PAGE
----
I guess a little background.
I always hated going to church, but it used to be boredom. It was just a matter of spending an hour a week going through the motions and every now and then there were donuts.
Then I started showing physical symptoms of not liking going to church around 8th grade or so. (There was once, after standing and kneeling during the stations of the cross that the incense literally made me run outside and vomit) I think I can attribute this to my school at the time. Church was used as punishment.
I was in advanced Algebra (I think this is also why I don't like math or science) and it happened to be taught by the religious coordinator of our church. She was basically a sister, just without the formal training. Anytime I questioned God, or the church, or the Bible, I wouldn't get a conversation or an answer from her. Instead, I would get an answer like, "Because that's how it is." And she would see my question as a slight against God. My punishment would be to read that Wednesday's bible passage in front of church. (I was very good at this, which is another reason I think I was "in trouble" so often.)
I don't remember it ever bothering me then. It was more of an annoyance. But I think any psychiatrist would say that's an open and closed case of why now when I go to church I get so tense.
It's a weird tenseness too. Its only during the opening of the service, all the way up to the Bible reading. Which nowadays, most churches spend a good 3-5 songs at the beginning just rocking out and slide a greeting somewhere in there. I'm sure that it eases some people into the church, and that its done good things for Christianity, but its like nails on a chalkboard to me. (I get a similar reaction when I hear the birthday song.)
I also don't like the greeting part. I know its supposed to breed some sort of community with the church goers, but mostly what I see is people shaking hands with a customer service smile, then quickly leaving at the end of the service, only to scream at the same person as they leave the parking lot. I'm guilty too. I shook Sallie's hand today and one guy that had a sweet beard. I can't remember his name. That's one guy. ONE GUY'S NAME! What good has that hand shake done for us?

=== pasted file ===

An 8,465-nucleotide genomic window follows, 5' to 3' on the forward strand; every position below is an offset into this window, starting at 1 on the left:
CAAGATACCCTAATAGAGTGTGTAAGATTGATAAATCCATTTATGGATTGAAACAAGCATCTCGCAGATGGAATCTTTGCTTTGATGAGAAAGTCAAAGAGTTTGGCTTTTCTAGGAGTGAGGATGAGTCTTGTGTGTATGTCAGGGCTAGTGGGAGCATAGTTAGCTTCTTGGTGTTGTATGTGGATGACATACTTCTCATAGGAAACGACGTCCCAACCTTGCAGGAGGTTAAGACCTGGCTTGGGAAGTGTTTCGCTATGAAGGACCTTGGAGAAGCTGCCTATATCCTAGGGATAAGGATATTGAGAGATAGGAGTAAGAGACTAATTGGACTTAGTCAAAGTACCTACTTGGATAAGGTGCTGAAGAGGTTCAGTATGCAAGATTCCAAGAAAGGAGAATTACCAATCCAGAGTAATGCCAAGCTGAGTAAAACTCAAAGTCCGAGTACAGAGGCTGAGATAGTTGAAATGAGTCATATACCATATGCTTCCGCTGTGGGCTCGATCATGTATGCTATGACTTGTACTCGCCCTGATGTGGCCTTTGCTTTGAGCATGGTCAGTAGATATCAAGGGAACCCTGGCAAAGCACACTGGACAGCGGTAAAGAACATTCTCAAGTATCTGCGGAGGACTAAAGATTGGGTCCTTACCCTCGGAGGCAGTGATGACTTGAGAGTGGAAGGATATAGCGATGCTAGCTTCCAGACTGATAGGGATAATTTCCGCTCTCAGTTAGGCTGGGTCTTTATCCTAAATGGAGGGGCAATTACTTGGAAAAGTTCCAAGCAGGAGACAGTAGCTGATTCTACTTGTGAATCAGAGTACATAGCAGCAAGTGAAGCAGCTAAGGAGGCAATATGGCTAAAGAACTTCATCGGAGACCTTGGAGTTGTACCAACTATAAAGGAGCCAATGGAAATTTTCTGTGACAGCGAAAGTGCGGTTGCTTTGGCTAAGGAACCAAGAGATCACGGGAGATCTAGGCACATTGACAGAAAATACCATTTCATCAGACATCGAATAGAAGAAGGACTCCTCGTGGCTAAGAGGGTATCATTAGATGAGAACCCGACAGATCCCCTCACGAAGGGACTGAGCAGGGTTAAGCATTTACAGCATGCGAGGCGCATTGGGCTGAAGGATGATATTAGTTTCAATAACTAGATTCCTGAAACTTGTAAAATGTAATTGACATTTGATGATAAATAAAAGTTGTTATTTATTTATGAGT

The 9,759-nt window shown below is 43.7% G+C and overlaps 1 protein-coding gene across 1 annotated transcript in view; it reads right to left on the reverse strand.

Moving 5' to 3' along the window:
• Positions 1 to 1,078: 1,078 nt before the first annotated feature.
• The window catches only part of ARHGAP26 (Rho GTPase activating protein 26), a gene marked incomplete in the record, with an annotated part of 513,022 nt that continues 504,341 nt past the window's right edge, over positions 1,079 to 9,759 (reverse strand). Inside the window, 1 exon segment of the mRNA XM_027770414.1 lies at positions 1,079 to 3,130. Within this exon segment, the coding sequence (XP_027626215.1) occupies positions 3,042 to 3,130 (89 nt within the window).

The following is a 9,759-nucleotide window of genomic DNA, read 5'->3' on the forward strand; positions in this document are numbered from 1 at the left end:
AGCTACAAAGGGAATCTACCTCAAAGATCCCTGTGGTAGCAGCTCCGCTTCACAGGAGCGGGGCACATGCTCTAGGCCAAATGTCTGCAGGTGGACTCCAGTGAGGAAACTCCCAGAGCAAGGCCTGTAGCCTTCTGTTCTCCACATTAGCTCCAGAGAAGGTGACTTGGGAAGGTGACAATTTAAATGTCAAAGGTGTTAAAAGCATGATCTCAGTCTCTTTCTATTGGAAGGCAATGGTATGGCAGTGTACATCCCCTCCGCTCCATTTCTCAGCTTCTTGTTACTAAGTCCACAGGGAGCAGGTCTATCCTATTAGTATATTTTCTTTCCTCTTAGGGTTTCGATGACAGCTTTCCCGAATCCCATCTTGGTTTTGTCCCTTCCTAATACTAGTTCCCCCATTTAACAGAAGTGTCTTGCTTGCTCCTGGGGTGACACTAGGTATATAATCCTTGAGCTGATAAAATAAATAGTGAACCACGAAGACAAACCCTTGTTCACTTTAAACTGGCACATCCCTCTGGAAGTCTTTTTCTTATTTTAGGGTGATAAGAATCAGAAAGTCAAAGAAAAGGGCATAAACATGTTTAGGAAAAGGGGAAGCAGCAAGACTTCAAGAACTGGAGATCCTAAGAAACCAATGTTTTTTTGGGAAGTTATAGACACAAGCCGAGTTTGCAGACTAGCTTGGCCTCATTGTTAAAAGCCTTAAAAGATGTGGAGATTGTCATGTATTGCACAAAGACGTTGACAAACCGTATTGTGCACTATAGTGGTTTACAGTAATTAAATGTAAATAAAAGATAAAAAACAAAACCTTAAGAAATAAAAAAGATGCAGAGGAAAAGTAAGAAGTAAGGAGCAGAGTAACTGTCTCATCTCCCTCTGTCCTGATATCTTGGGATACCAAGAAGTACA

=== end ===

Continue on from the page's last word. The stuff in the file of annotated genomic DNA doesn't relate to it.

I don't like the community part of worship. I would love to volunteer with the church and do good in my community, but unless I"m going to be building a house for the poor on Sunday after service, I need to get out of church and get to the grocery store while I still have time.
I tense up to the point where my neck is stiff and I have a terrible headache by the time we're back in the car. I love the sermon, I love the Bible verses, but that music and the greetings... I just can't do it. I've tried taking deep breaths. I've tried spacing out. I've tried not giving my mind any warning. Nothing seems to stop this reaction.
So this week, in one of those classic moments where the movie protagonist stares into heaven and asks God "why!", I stared at my shower head and asked, "If church makes me so uncomfortable and tense, should I be going there? Should I be doing something else? How do I know there's not some evil influence trying to pull me from church?"